The reaction mechanism itself is known to be far more complex and has been the subject of extensive work.7 The generally accepted process involves an oxidative addition step, a transmetalation step, and a reductive elimination step, as shown in Scheme 1.1. The Pd(0) species is the active catalyst. Thus, the whole reaction includes Pd(0)-mediated cross-coupling of organohalides, triflates, and acyl chlorides with organostannanes. The Pd(ii) catalysts used in Stille reactions are reduced to Pd(0) by the organostannane monomers, enabling entry into the catalytic cycle. The detailed catalytic cycle steps are as follows: (1) oxidative addition: the organohalide or triflate oxidatively adds to the Pd(0) active catalyst and forms a Pd(ii) intermediate [PdL2R1X] (L = ligand; R1 = alkenyl, alkynyl, aryl; X = Br, I, Cl, or OTf); (2) transmetalation, which is generally regarded as the rate-determining step and is the most complex and thus has been the subject of much debate. It is generally accepted as a process of cleavage of the Sn–C bond by an electrophilic Pd(ii) complex and ligand substitution on a Pd(ii) complex; (3) reductive elimination, the final step in the process, which generates the desired product and allows the palladium catalyst to reenter the catalytic cycle.
1.2.2 The Reaction Catalyst, Ligand and Solvent
The effects of catalytic systems on cross-coupling reactions have been extensively studied. Pd(PPh3)4 is the most commonly employed catalyst in the Stille reaction. For Pd(PPh3)4, ligand PPh3 is easily oxidized by traces of oxygen in reaction system to its oxide, Ph3PO.8 Excess PPh3 can inhibit the Stille reaction process. Researchers have developed a more air-stable source of palladium-(0), [Pd2(dba)3], which has been widely used in Stille cross-couplings. Additionally, the other catalyst systems have also been widely used in the Stille reactions, such as benzyl(chloro)bis(triphenylphosphine) palladium-(ii), bis(acetonitrile)palladium(ii) dichloride, 1,1′-bis(diphenylphosphino)ferrocene palladium(ii) dichloride and allylpalladium(ii) chloride dimer. Meanwhile, the ligand in catalyst systems has been widely studied because it plays a critical role in the kinetics of the Stille reaction. Ligands such as (4-MeO-C6H4)3P, PPh3, tri(2-furyl)phosphine, and AsPh3 were employed with Pd2(dba)3 as the catalyst precursors to optimize the reaction conditions.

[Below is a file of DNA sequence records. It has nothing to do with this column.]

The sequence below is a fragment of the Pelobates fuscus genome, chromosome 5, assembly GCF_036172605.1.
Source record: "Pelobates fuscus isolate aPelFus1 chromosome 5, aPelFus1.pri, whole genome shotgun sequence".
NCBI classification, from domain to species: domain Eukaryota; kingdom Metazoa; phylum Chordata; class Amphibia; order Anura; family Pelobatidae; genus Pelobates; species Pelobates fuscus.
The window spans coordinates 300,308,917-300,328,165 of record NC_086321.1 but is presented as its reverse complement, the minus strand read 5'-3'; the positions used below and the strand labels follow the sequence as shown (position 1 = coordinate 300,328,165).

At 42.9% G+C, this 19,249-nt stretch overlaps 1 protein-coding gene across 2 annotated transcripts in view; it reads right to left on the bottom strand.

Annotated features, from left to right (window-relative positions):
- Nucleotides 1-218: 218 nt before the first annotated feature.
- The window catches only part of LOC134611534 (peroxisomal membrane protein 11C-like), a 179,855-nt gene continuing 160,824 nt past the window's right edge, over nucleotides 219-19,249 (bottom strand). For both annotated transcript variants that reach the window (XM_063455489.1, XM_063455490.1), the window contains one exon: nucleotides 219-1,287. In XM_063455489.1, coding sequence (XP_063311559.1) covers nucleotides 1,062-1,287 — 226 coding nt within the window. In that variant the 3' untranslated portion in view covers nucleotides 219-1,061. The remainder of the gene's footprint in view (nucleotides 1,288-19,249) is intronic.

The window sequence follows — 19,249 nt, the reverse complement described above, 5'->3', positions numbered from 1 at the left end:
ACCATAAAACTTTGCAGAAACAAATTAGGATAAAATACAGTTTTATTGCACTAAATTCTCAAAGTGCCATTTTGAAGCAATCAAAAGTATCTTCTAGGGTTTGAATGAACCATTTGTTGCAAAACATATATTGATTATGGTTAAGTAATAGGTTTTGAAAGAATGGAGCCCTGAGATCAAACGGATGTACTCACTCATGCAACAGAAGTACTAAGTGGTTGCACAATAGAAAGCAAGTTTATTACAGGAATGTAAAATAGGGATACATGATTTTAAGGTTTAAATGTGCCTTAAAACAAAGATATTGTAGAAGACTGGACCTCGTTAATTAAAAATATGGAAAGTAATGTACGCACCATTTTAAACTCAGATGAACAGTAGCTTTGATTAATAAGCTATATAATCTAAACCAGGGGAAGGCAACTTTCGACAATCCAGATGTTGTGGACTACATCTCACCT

Benzene, toluene, xylene, mesitylene, tetrahydrofuran (THF), N,N-dimethylformamide (DMF), N-methyl pyrrolidone (NMP), dimethyl sulfoxide (DMSO), dioxane, and chloroform are widely used solvents for Stille cross-coupling reactions. Toluene is generally a good choice for Stille polymerization carried out at temperatures above 120 °C. The higher boiling chlorobenzene can be used in some microwave-assisted Stille polycondensations owing to the need for higher temperatures, in excess of 200 °C. Highly polar solvents such as DMF and NMP can help solubilize the resulting polymer, which can function as a catalyst-stabilizing effect for the palladium center. Therefore, they can be used in mixed solvent systems with toluene or another cosolvent, for example toluene/DMF or toluene/NMP. For the mixed solvent systems, a high yield of high molecular weight polymers can be obtained.6b Solvents such as THF and dioxane can work as catalyst stabilizers and solvents for the resulting polymers.
Difunctional monomers, such as diorganohalides/ditriflates and distannanes, are generally used in Stille couplings. According to the reaction mechanism, diorganohalides or ditriflates carrying electron-withdrawing groups can facilitate the first oxidative addition step. For the second transmetalation step, the process may also be facilitated by organotin compounds with electron-rich properties. Thus, high molecular weight polymers can be prepared by electron-rich organotin compounds and an electron-deficient halide or triflate. Different halides exhibit discrepant reactivity. Generally, diiodo monomers show higher reactivity than dibromo monomers and dichloro monomers.
1.2.4 Advantages of the Stille Polycondensation
The major advantages of Stille polycondensation are the tolerance of many functional groups and the mild reaction conditions. These features are especially important for the synthesis of conjugated polymers bearing functional groups. The organotin monomers can be conveniently prepared, and they are far less sensitive to oxygen and moisture than many other organometallic compounds, e.g., Grignard reagents, organozinc and organolithium reagents.7a Stille polycondensation is broadly applicable to the synthesis of a wide variety of donor–acceptor conjugated polymers for OPVs, and provides a facile route to prepare high molecular weight, narrowly dispersed polymers under mild conditions.
1.2.5 Disadvantages of the Stille Polycondensation